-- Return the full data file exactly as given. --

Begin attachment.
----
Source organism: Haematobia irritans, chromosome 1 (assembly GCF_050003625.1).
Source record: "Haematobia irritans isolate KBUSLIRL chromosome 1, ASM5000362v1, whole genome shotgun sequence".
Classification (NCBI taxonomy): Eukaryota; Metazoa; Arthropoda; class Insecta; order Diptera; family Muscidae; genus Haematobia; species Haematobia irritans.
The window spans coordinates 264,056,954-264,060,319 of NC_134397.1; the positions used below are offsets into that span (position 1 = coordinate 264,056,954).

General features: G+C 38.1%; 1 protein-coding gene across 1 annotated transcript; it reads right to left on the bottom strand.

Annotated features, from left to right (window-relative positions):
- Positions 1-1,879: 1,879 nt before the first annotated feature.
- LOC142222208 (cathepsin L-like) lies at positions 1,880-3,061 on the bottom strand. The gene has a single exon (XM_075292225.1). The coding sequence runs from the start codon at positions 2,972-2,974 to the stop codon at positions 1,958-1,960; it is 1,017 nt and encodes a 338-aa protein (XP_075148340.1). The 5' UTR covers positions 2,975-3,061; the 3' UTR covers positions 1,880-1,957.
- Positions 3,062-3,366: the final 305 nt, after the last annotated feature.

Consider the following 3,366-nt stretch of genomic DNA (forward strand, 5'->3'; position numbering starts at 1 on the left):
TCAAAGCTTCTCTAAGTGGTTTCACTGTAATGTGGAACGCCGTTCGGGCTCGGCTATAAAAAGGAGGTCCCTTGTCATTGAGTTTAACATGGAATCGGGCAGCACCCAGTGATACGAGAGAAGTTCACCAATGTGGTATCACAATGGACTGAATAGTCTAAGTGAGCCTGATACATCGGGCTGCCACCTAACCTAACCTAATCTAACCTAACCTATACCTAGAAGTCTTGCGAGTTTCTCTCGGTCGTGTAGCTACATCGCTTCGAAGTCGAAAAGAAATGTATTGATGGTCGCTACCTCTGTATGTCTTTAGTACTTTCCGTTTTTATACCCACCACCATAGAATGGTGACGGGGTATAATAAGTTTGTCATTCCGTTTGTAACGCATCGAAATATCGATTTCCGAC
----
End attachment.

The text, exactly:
Source organism: Haematobia irritans, chromosome 1 (assembly GCF_050003625.1).
Source record: "Haematobia irritans isolate KBUSLIRL chromosome 1, ASM5000362v1, whole genome shotgun sequence".
Classification (NCBI taxonomy): Eukaryota; Metazoa; Arthropoda; class Insecta; order Diptera; family Muscidae; genus Haematobia; species Haematobia irritans.
The window spans coordinates 264,056,954-264,060,319 of NC_134397.1; the positions used below are offsets into that span (position 1 = coordinate 264,056,954).

General features: G+C 38.1%; 1 protein-coding gene across 1 annotated transcript; it reads right to left on the bottom strand.

Annotated features, from left to right (window-relative positions):
- Positions 1-1,879: 1,879 nt before the first annotated feature.
- LOC142222208 (cathepsin L-like) lies at positions 1,880-3,061 on the bottom strand. The gene has a single exon (XM_075292225.1). The coding sequence runs from the start codon at positions 2,972-2,974 to the stop codon at positions 1,958-1,960; it is 1,017 nt and encodes a 338-aa protein (XP_075148340.1). The 5' UTR covers positions 2,975-3,061; the 3' UTR covers positions 1,880-1,957.
- Positions 3,062-3,366: the final 305 nt, after the last annotated feature.

Consider the following 3,366-nt stretch of genomic DNA (forward strand, 5'->3'; position numbering starts at 1 on the left):
TCAAAGCTTCTCTAAGTGGTTTCACTGTAATGTGGAACGCCGTTCGGGCTCGGCTATAAAAAGGAGGTCCCTTGTCATTGAGTTTAACATGGAATCGGGCAGCACCCAGTGATACGAGAGAAGTTCACCAATGTGGTATCACAATGGACTGAATAGTCTAAGTGAGCCTGATACATCGGGCTGCCACCTAACCTAACCTAATCTAACCTAACCTATACCTAGAAGTCTTGCGAGTTTCTCTCGGTCGTGTAGCTACATCGCTTCGAAGTCGAAAAGAAATGTATTGATGGTCGCTACCTCTGTATGTCTTTAGTACTTTCCGTTTTTATACCCACCACCATAGAATGGTGACGGGGTATAATAAGTTTGTCATTCCGTTTGTAACGCATCGAAATATCGATTTCCGAC